“I’ll tell you the biggest difference between now and then,” says Paul Lindsay, a 1956 graduate and associate vice president for university relations. “Back in 1952, when the annual fund started, you could actually pay your own way through college. We had guys who would brag, ‘I paid my own way.’ You can’t do that today. In 1952 the cost of attending Xavier was $10 a credit hour. If you took 16 hours, threw in books and fees, it would cost you $350 a year. That was a lot of money back then, but that was something you could handle. You could get a job over the summer at $1 an hour. That would be $40 a week for 12 weeks. By the end of the summer you’d have $480. Well, you wouldn’t have that much because you’d blow some of it. But you had enough to pay for school. Today, there’s no way a student can earn $25,000 over the summer.”
Helping underwrite the cost of a Xavier education is the driving force behind today’s annual fund. The University charges undergraduate students $25,120 for tuition, room and board.
The typical student’s family can afford about $5,300 less than that. Who makes up much of the difference? Donors to the annual fund.
“It’s a critical support for the University,” says Richard Hirté, vice president for financial administration. “There needs to be more. It’s an essential element of the budget.”
The groundwork for the annual fund of today was laid by Jack Moser, who was hired in 1952 to organize and run the “annual alumni fund.” Peer solicitation was considered the best way to raise funds, so on a designated Sunday each spring, the University asked volunteer alumni to knock on the doors of fellow alumni.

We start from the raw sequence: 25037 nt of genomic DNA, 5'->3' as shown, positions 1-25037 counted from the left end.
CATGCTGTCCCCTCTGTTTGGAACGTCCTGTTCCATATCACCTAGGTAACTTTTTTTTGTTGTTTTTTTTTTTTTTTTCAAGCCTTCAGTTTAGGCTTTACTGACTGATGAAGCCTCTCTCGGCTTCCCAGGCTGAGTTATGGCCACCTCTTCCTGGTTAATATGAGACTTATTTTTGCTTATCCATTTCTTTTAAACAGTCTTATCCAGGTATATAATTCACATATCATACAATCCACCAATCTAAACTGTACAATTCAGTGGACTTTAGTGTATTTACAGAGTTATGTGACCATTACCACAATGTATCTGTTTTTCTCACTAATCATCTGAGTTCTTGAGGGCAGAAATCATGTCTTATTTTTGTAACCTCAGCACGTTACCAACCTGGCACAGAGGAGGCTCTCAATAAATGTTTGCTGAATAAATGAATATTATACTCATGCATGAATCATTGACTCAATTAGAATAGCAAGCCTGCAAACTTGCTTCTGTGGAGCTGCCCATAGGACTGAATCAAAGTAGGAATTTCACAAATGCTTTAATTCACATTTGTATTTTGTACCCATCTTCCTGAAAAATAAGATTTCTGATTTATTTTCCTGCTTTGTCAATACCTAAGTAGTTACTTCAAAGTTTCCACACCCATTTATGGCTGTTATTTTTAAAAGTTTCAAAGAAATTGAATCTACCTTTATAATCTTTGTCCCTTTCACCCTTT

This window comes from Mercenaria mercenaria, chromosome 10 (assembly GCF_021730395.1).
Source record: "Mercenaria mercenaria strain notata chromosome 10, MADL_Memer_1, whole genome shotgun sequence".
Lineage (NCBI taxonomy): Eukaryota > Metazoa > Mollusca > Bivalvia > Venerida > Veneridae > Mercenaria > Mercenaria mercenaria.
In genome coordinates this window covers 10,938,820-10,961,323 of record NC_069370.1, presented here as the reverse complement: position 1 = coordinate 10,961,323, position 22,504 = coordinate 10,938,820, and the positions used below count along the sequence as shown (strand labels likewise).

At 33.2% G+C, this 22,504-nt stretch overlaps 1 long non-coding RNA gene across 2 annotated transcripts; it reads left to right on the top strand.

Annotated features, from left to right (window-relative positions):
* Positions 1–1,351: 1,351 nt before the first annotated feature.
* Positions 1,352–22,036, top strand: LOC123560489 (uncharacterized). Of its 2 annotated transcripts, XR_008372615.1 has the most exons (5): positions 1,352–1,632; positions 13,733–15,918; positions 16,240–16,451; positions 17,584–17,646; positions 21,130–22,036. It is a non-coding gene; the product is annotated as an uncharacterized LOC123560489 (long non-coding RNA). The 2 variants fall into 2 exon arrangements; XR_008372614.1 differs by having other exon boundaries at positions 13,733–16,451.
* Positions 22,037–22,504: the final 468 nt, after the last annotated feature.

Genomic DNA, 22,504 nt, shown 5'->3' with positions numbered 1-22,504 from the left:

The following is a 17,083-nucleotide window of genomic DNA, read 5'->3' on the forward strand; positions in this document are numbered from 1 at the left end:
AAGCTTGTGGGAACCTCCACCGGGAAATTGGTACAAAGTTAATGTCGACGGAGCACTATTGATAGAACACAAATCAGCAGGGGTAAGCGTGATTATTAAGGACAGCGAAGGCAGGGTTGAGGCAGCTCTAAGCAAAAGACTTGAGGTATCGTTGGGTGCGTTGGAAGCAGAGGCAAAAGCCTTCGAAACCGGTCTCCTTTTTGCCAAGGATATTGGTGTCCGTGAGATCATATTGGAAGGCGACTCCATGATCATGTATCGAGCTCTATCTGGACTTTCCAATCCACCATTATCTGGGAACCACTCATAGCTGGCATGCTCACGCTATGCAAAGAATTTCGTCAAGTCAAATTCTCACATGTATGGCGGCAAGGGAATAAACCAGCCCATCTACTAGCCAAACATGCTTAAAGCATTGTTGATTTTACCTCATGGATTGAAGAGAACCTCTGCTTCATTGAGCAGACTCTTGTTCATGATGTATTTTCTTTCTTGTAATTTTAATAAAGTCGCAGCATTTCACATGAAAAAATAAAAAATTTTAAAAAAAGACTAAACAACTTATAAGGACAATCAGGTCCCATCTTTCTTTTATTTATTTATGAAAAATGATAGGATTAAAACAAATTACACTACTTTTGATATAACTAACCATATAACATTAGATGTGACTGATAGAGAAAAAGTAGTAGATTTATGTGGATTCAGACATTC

“We’d divide the city into neighborhoods,” says Lindsay. “You’d get a stack of names and you’d go through it and say, ‘I’ll take him. I don’t know him. I used to date his daughter and he hates me, so someone else better take him.’ Then you would go door to door.”
It wasn’t until 1973 that the University began drifting away from the door-to-door visits and testing phone solicitations.
“It sort of happened before that,” says Lindsay, “because the alumni association now had out-of-town chapters, and we called the people in Chicago and asked them to raise money door to door. They’d say, ‘Are you nuts. Do you know how big Chicago is? We’ll phone them.’ ”
After a six-week trial period, it was clear that raising money over the phone was not only more efficient, but more effective. Soon after, phoning became the preferred method of solicitation.
In the 1970s, special recognition societies began for those who gave at certain levels each year. The first was the Chimes Club for those who gave $100 or more. The need to establish higher giving clubs was recognized—especially for those who gave $1,000 or more a year—so two new societies were created: the Elet Society for those who gave $500 to $999 and The 1831 Society for $1,000-plus donors. Today, five levels exist.
This year’s annual fund goal for unrestricted dollars—money the University can apply to its most pressing needs—is $3.4 million. The total annual giving goal, which includes restricted and unrestricted gifts, is $5 million. That’s a long way from 1953, when Xavier raised about $24,000.
But the needs are greater than ever. The University’s budget is more than $100 million annually, but that’s what it costs to run a first-class institution.
“Xavier has always relied on the generosity of alumni,” says Dan Cloran, current director for the annual fund, “and today is no different from 1952. Xavier can’t hope to continue providing a top-notch education without the support of alumni, family and friends.”